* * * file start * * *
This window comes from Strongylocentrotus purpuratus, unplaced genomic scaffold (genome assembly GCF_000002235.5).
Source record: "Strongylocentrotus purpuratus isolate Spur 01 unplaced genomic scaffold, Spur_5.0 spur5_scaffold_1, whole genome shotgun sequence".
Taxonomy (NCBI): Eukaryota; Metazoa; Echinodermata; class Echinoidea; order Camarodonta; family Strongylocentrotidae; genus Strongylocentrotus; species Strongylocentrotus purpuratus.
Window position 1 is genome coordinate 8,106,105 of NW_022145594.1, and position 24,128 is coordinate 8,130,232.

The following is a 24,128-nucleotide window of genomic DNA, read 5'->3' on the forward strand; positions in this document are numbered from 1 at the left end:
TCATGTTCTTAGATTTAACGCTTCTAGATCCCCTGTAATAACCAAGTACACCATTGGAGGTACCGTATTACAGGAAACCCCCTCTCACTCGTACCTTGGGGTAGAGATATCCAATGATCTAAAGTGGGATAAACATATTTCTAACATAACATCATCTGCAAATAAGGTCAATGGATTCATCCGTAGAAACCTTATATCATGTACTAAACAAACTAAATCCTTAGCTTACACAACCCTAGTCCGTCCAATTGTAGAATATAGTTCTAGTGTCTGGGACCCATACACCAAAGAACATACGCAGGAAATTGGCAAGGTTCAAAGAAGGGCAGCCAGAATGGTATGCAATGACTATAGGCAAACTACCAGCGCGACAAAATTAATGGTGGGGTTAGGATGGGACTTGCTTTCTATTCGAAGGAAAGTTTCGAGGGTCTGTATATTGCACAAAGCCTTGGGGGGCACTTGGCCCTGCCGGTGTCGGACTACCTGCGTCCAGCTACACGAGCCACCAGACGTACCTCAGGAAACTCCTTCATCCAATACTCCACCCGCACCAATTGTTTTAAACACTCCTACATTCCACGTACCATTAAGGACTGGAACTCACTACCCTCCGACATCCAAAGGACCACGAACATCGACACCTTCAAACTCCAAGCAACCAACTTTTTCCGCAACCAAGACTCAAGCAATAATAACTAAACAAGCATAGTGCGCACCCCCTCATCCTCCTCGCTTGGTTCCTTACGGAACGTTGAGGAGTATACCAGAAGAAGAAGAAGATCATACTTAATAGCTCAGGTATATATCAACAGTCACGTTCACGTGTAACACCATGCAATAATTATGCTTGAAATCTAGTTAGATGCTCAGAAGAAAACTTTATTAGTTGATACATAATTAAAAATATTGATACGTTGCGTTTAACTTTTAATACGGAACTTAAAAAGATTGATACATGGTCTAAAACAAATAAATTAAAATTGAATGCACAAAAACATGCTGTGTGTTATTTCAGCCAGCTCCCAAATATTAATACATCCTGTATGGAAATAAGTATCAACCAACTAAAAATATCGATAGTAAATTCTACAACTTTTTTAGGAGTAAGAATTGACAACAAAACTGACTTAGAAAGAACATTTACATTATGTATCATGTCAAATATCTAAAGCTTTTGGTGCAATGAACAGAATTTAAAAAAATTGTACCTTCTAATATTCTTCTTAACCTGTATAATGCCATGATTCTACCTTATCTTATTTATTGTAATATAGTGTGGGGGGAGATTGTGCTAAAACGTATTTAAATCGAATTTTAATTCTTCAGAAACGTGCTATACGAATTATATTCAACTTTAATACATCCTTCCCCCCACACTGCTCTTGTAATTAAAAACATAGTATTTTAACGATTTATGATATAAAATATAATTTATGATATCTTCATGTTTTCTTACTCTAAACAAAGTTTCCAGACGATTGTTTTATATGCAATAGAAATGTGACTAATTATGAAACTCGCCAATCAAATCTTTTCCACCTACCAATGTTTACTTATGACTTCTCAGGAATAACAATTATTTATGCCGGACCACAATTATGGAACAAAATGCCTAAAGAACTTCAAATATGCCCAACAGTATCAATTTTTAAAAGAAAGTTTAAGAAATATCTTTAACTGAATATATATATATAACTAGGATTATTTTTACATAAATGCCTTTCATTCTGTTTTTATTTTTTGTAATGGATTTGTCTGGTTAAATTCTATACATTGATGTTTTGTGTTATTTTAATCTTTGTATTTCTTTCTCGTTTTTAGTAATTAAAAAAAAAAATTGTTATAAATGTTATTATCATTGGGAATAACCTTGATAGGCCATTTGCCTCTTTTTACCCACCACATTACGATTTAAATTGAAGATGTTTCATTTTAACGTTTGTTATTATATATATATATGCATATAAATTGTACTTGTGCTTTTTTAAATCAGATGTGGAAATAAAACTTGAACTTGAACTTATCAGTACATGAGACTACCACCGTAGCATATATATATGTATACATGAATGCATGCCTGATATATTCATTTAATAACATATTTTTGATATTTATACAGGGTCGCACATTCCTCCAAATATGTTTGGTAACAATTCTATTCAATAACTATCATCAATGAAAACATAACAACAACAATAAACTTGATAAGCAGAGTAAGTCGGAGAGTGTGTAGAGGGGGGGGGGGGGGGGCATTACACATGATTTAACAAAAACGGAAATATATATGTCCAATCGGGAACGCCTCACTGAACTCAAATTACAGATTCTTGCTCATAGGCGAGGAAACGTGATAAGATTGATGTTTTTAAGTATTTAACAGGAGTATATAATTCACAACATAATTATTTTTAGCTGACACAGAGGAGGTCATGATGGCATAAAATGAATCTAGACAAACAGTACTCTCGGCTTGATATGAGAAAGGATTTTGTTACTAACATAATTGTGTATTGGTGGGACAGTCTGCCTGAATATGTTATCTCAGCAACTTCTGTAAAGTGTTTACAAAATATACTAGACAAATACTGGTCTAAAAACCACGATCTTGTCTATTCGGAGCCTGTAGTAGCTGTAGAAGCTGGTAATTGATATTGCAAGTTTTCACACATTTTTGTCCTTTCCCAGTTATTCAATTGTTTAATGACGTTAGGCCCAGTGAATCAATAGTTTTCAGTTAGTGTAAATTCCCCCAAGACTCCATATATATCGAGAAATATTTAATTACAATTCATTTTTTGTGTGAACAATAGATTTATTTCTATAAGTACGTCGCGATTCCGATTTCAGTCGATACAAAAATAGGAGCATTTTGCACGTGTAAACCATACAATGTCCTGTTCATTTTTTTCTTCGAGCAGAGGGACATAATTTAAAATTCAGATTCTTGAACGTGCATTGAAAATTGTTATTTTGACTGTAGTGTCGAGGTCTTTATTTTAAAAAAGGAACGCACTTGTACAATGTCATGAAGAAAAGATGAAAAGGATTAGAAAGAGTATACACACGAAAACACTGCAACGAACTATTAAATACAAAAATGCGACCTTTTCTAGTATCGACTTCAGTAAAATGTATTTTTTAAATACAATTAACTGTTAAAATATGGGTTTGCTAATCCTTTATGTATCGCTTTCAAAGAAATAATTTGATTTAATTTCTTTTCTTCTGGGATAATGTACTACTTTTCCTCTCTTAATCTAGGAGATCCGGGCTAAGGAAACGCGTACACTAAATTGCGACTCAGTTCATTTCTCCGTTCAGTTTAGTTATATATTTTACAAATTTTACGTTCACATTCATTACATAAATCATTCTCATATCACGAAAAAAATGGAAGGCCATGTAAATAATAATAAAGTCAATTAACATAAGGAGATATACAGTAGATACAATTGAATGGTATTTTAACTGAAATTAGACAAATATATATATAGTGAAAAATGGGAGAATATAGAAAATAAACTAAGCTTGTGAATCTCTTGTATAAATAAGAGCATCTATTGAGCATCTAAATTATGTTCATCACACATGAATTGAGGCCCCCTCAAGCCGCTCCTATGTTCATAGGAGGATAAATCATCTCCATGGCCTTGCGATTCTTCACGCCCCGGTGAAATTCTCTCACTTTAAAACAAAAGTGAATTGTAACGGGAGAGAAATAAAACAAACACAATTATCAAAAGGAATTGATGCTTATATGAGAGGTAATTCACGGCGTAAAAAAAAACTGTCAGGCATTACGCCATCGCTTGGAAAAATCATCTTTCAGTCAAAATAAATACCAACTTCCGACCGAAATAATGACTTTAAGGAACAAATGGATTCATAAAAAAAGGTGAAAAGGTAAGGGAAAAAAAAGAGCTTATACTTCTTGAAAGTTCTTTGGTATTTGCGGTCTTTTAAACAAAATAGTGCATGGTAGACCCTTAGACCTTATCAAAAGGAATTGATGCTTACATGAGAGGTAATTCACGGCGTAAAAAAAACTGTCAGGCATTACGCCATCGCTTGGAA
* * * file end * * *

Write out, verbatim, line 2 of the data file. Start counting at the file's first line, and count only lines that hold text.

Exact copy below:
Source record: "Strongylocentrotus purpuratus isolate Spur 01 unplaced genomic scaffold, Spur_5.0 spur5_scaffold_1, whole genome shotgun sequence".